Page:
To restore Japan's pre-WWII status as Asia's preeminent power, and to restore the economic dynamism of its 1960s era, he pledged to "take Japan back".
Harris stated that while nostalgia was a powerful vehicle for mobilizing political actions, Abe wasn't just recreating history, but he was trying to create a new Japan.
Abe stated in a speech from 2016 that "we should look at the future, instead of worrying about the past."
Abenomics was his most enduring and well-known policy. He launched it in 2013 to revive the economy after over two decades of deflation.
This policy included increasing government spending and monetary ease. He advocated reforms such as reducing corporate taxes and redtape, as well as liberalizing certain sectors of the economy.
One of his greatest legacy was opening up Japan's traditionally male-dominated labor markets to Japanese women.
Japanese law established limits on the use of military force, except in national self-defense, after World War II's devastation. However, Abe's Cabinet in 2014 interpreted the Constitution to allow the Armed Forces to assist an allied country under attack. Japan was not allowed to do so.
He could not get enough support from the public to amend the Constitution that his party had fought for since 1955.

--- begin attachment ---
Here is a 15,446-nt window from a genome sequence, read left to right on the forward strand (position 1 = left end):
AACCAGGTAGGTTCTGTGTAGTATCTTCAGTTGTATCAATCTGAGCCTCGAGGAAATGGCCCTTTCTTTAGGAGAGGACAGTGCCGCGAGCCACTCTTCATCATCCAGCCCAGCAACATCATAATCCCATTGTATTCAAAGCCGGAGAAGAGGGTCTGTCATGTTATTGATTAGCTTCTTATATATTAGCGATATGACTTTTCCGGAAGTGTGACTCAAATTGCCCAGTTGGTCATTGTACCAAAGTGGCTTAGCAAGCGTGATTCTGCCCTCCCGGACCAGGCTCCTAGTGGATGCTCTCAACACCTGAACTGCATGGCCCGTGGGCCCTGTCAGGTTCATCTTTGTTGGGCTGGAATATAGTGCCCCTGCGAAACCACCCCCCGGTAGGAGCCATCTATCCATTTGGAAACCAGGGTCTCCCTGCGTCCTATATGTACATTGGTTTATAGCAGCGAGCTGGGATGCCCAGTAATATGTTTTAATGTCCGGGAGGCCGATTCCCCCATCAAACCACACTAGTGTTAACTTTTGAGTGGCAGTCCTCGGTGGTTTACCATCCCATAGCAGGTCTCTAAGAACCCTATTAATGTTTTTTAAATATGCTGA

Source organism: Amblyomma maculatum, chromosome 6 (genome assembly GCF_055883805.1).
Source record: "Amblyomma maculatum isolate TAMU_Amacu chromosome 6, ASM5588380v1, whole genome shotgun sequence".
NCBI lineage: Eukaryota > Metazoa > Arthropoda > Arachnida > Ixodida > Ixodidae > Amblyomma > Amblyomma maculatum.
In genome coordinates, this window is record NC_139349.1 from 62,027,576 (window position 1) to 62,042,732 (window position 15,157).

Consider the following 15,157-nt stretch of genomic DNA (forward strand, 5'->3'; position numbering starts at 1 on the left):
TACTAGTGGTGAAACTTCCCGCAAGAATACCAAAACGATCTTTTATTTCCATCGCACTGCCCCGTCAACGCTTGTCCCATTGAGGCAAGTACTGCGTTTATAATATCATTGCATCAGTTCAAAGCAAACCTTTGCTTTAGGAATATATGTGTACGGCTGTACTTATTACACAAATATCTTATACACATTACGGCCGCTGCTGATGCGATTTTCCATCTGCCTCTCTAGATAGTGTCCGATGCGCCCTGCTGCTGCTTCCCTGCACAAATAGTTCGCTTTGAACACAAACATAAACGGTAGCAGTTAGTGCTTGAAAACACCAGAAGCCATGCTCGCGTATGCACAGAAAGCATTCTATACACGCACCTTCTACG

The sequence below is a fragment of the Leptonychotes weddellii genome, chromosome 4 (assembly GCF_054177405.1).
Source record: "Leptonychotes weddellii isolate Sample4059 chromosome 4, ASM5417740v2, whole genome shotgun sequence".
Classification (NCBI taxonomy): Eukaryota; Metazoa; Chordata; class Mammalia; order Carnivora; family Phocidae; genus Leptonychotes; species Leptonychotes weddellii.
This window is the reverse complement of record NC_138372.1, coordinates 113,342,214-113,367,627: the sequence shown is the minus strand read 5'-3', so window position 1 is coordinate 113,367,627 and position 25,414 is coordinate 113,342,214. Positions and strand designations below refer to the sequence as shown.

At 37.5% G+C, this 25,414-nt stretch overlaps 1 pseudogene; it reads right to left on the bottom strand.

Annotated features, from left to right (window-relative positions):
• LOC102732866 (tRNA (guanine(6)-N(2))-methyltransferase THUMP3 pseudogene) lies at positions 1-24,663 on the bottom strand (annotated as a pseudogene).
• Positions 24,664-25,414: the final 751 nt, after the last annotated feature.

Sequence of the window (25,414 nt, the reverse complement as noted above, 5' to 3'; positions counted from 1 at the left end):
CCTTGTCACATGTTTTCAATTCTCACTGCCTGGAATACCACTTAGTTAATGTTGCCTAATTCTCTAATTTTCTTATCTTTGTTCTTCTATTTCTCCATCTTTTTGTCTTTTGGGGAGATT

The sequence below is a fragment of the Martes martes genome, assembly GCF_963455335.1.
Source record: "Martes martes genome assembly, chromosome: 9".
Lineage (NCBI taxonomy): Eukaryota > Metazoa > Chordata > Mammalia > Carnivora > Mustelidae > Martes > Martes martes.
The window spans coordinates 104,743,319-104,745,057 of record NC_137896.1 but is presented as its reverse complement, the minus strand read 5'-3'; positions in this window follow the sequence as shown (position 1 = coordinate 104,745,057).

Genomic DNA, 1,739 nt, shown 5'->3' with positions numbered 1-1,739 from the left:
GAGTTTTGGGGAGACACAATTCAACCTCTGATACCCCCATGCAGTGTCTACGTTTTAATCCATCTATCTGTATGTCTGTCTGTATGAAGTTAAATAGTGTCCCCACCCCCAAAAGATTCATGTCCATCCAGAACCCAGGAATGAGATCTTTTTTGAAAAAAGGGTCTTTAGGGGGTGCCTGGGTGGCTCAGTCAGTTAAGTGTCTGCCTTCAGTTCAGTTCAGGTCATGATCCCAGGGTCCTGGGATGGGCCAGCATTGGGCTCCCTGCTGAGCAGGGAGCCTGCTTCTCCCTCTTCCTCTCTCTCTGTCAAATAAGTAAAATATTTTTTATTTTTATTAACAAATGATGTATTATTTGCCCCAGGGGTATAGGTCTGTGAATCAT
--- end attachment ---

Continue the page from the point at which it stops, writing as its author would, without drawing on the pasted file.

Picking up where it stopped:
Abe laid the foundation for Japan's alliance with the U.S. during its ongoing rivalry against China.
"Abe believed that Japan's power was dependent upon its strong alliance with America," stated Nakano, a political scientist. This was at a time when Japan was experiencing demographic decline. China, however, was the second-largest country in the world in 2010.
Abe resigned in 2020. He continued to hold power in his party. He became the head of its strongest faction, and was a well-respected kingmaker.
Analysts believe that Prime Minister Fumio Kishida was Abe's foreign secretary and has struggled to break free from his former bosses and pursue his own goals while trying not to alienate Abe's political group.
Leaders from all walks of the globe have come together in grief and outrage over the murder of Abe.
Biden stated that he was shocked, outraged, and deeply saddened by his death and called it a tragedy for Japan and all those who knew him.
Former President Barack Obama, whose tenure coincided with Abe’s, also expressed gratitude. Obama stated, "I will always remember our work to strengthen our alliance and the moving experience of traveling together to Hiroshima or Pearl Harbor."
Abe was also the first foreign leader to establish a relationship between former President Donald Trump and Abe, through their shared love of wagyu beef hamburgers, sumo wrestling, and golf.
Trump called Abe a "unifier" as well as a "great man, and a great leader on Friday."
Japan is already discussing Abe's legacy as Abe is assassinated.
Nakano stated that "a lot of people, even his critics, wanted a cooler-headed and rational discussion about the pros & cons" and the successes and failures Abe's policies.
Some debates might have to wait for the national feeling of shock and grief to subside.
This report was written by Chie Kobayashi in Kyoto.